which is a forward decl. and not a class/struct definition. If the error
message is something like 'use of an incomplete type' (you have to be
familiar with your compiler I'm afraid) then that's the error.
Alternatively you could put a static assertion in the default template
body but I'm not sure how this works (last time I tried my compiler
complained even when the template was not instantiated because the
static assertion did not depend on the template params).

Note that given some of your other threads posted for the same project,
I suspect that you have a misconfiguration somewhere: some types like
long or unsigned long seem to be different than what the original
writers expected (hence SwapEndianess<T> picked a specialization for
them, and they had implicit or no conversion at all to DWORD or whatever
other typedefs). Check that perhaps the project expects to be compiled
as 32bit if that maybe affects types on your toolchain.
 
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KevinSimonson
Guest
Posts: n/a
 
      10-23-2010
On Oct 22, 7:05*pm, Luc Danton <(E-Mail Removed)> wrote:
> On 23/10/2010 02:50, KevinSimonson wrote:
> > template<typename T>
> > struct SwapEndianess {};

>
> > template<> *struct SwapEndianess< *uint8>
> > {
> > * *uint8 operator()(uint8 value) const { return value; }
> > };
> > template<> *struct SwapEndianess< *uint16>
> > {
> > * *uint16 operator()(uint16 value) const
> > * *{
> > * * * * * *return _byteswap_ushort( value );
> > * *}
> > };

>
> > template<> *struct SwapEndianess< *uint32>
> > {
> > * *uint32 operator()(uint32 value) const
> > * *{
> > * * * * * *return _byteswap_ulong( value );
> > * *}
> > };

>
> > template<> *struct SwapEndianess< *uint64>
> > {
> > * *uint64 operator()(uint64 value) const
> > * *{
> > * * * * * *return _byteswap_uint64( value );
> > * *}
> > };

>
> > template<typename T>
> > inline T swapEndianess(T value)
> > {
> > * *return SwapEndianess< *T>()( value ); * //<--- Error!
> > }

>
> > I added the little comment pointing at the error. *Of this line the
> > compiler says,
> > "1>c:<pathname>\shareaza\hashlib\utility.hpp(2 21): error C2064: term
> > does not evaluate to a function taking 1 arguments". *Now _it looks to
> > me_ like the solution to this syntax is just to take out the empty
> > pair of parentheses, change "return SwapEndianess< *T>()( value );" to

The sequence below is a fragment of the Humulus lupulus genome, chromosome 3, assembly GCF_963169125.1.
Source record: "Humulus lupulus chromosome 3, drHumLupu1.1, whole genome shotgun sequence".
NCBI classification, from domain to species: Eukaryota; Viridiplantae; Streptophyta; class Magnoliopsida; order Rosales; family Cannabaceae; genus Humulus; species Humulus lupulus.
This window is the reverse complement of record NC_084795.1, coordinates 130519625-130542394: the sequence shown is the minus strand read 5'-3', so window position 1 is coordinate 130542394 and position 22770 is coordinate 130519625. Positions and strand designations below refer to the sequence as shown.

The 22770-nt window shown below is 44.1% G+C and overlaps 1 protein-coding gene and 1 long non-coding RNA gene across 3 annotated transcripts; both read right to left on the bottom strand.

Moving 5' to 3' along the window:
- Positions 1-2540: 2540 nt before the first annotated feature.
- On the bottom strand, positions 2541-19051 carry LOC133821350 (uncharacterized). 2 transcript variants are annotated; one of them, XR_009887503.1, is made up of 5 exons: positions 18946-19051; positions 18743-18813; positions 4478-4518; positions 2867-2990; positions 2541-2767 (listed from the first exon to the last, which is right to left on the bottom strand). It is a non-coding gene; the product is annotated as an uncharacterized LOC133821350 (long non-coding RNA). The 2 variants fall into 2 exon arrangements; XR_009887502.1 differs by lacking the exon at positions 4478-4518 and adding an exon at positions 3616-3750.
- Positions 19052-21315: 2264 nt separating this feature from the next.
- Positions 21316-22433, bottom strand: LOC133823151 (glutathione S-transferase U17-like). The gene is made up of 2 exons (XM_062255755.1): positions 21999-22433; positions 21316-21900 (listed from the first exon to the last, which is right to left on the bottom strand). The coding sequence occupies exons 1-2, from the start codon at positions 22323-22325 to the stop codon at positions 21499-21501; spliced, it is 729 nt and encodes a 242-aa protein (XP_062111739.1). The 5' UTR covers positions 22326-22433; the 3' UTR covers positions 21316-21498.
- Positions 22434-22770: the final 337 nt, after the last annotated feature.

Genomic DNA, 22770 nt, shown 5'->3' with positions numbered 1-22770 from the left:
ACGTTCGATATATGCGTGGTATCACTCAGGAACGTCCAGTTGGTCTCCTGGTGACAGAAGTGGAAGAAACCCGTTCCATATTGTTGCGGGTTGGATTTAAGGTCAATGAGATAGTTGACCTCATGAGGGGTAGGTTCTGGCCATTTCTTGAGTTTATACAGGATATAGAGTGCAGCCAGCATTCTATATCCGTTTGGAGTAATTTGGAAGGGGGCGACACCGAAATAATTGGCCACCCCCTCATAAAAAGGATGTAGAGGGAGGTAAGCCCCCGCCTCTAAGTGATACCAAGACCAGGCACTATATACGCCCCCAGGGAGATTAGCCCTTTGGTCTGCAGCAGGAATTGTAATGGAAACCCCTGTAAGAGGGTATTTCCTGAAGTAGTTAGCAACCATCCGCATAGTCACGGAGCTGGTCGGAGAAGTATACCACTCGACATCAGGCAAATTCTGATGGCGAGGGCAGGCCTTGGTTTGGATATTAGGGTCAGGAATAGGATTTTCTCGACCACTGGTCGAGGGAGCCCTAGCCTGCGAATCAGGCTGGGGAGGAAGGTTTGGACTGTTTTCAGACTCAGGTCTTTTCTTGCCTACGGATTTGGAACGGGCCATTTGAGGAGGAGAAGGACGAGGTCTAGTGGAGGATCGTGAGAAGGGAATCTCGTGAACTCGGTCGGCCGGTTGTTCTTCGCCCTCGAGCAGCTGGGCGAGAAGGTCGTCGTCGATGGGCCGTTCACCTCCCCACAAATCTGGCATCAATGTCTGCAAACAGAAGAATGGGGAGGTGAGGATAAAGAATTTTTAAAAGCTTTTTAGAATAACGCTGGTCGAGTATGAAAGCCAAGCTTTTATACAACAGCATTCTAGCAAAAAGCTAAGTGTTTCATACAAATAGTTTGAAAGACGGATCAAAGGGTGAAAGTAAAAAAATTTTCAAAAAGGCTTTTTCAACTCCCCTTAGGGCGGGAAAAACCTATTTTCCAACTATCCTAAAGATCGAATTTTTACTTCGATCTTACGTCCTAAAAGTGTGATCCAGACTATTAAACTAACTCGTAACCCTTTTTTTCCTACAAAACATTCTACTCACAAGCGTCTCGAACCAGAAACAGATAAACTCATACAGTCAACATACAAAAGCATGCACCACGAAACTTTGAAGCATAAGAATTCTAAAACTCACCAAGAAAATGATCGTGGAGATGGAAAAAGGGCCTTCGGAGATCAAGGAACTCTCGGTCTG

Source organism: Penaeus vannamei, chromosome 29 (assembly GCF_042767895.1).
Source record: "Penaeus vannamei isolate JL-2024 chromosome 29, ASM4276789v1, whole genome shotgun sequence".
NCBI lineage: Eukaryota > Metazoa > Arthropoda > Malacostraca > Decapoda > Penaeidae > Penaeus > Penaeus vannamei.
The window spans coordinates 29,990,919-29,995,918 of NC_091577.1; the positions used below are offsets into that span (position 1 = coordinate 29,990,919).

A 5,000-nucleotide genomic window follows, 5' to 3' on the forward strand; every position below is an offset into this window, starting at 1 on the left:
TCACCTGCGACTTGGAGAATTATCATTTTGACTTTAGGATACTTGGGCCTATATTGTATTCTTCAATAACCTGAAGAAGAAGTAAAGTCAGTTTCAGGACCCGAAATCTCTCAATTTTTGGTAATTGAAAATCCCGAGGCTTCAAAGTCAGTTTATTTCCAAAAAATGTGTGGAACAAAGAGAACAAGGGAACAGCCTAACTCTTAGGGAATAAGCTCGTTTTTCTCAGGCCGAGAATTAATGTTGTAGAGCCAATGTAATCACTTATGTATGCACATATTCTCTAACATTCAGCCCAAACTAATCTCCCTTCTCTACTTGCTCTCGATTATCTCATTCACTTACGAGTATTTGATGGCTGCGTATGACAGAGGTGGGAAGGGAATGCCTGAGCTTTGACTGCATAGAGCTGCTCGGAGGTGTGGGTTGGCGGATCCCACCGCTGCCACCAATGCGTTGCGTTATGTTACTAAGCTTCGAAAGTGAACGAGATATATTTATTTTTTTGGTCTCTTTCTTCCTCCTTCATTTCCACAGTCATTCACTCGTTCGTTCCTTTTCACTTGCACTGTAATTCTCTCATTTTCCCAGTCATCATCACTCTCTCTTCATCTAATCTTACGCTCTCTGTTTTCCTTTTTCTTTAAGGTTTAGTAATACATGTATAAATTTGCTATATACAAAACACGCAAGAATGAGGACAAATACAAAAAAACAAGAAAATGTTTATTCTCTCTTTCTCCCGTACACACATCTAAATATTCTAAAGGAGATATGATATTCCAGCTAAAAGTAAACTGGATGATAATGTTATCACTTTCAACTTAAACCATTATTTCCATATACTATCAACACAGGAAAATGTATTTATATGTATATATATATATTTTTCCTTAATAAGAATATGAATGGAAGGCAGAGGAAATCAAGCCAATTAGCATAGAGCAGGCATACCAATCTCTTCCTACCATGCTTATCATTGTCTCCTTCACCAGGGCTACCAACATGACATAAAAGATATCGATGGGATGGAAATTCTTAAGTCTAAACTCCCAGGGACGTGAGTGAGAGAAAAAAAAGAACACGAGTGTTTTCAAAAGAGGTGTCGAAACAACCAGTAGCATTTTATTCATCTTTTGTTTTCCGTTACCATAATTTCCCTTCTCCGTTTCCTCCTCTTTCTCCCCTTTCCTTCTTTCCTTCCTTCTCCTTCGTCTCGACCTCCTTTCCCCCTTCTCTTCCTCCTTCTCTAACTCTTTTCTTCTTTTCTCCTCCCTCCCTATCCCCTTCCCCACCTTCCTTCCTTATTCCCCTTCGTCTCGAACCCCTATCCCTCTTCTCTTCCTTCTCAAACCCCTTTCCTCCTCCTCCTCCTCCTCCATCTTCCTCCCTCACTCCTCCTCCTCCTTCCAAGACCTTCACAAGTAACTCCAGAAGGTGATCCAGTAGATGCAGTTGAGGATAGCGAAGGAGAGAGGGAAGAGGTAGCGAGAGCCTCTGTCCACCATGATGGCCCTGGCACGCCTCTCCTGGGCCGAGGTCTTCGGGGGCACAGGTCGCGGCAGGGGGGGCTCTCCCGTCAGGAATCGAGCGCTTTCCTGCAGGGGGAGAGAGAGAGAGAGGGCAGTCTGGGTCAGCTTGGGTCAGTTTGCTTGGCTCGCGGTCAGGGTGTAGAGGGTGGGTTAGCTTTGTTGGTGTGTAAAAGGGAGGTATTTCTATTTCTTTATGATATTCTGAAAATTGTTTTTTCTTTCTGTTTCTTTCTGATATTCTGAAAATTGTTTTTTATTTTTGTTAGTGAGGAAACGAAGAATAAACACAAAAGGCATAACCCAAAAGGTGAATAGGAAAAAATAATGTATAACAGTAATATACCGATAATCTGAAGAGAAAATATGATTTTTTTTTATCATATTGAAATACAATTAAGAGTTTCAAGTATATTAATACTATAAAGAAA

> > "return SwapEndianess< *T>( value );". *Can anyone see any problem
> > with me doing that? *If it doesn't compile, then I'll know right away,
> > but I thought I'd better let the readers of this forum know I'm doing
> > this in case they can see any logical errors that might result from me
> > doing this. *Any pointers will be greatly appreciated.

>
> > Kevin S

>
> There is an extra set of parentheses because there is first a
> constructor call. The next set of parentheses if a call to operator().
> Now I am not familiar with this compiler error message but it is
> possible that swapEndianess was instantiated with a type not supported
> by SwapEndianess. Thus SwapEndianess<T>() indeed would not evaluate to a
> "function" (which I assume has to be understood as "function-like
> object") taking 1 argument because SwapEndianess only provides an
> operator() in specializations.
>
> Try removing the default template, i.e. only have:
>
> template<typename T>
> struct SwapEndianess;
>
> which is a forward decl. and not a class/struct definition. If the error
> message is something like 'use of an incomplete type' (you have to be
> familiar with your compiler I'm afraid) then that's the error.
> Alternatively you could put a static assertion in the default template
> body but I'm not sure how this works (last time I tried my compiler
> complained even when the template was not instantiated because the
> static assertion did not depend on the template params).
>
> Note that given some of your other threads posted for the same project,
> I suspect that you have a misconfiguration somewhere: some types like
> long or unsigned long seem to be different than what the original
> writers expected (hence SwapEndianess<T> picked a specialization for
> them, and they had implicit or no conversion at all to DWORD or whatever
> other typedefs). Check that perhaps the project expects to be compiled
> as 32bit if that maybe affects types on your toolchain.


Okay, I removed the default template, so now it reads:

template<typename T>
struct SwapEndianess;

and I put back the empty parenthesis where I took it out, so down
below it reads:

template<typename T>
inline T swapEndianess(T value)
{
return SwapEndianess< T >()( value );
}

but then when I try to build it I still get an error message; this
time it says:
"1>c:\<path>\shareaza\hashlib\utility.hpp(221) : error C2514:
'SwapEndianess<T>' : class has no constructors". So do I need to put
in a constructor? If so, I'm not sure how I'd write it. Would it be
enough to just write:

template<typename T>
struct SwapEndianess;

SwapEndianess ()
{
}

Or how should I write it?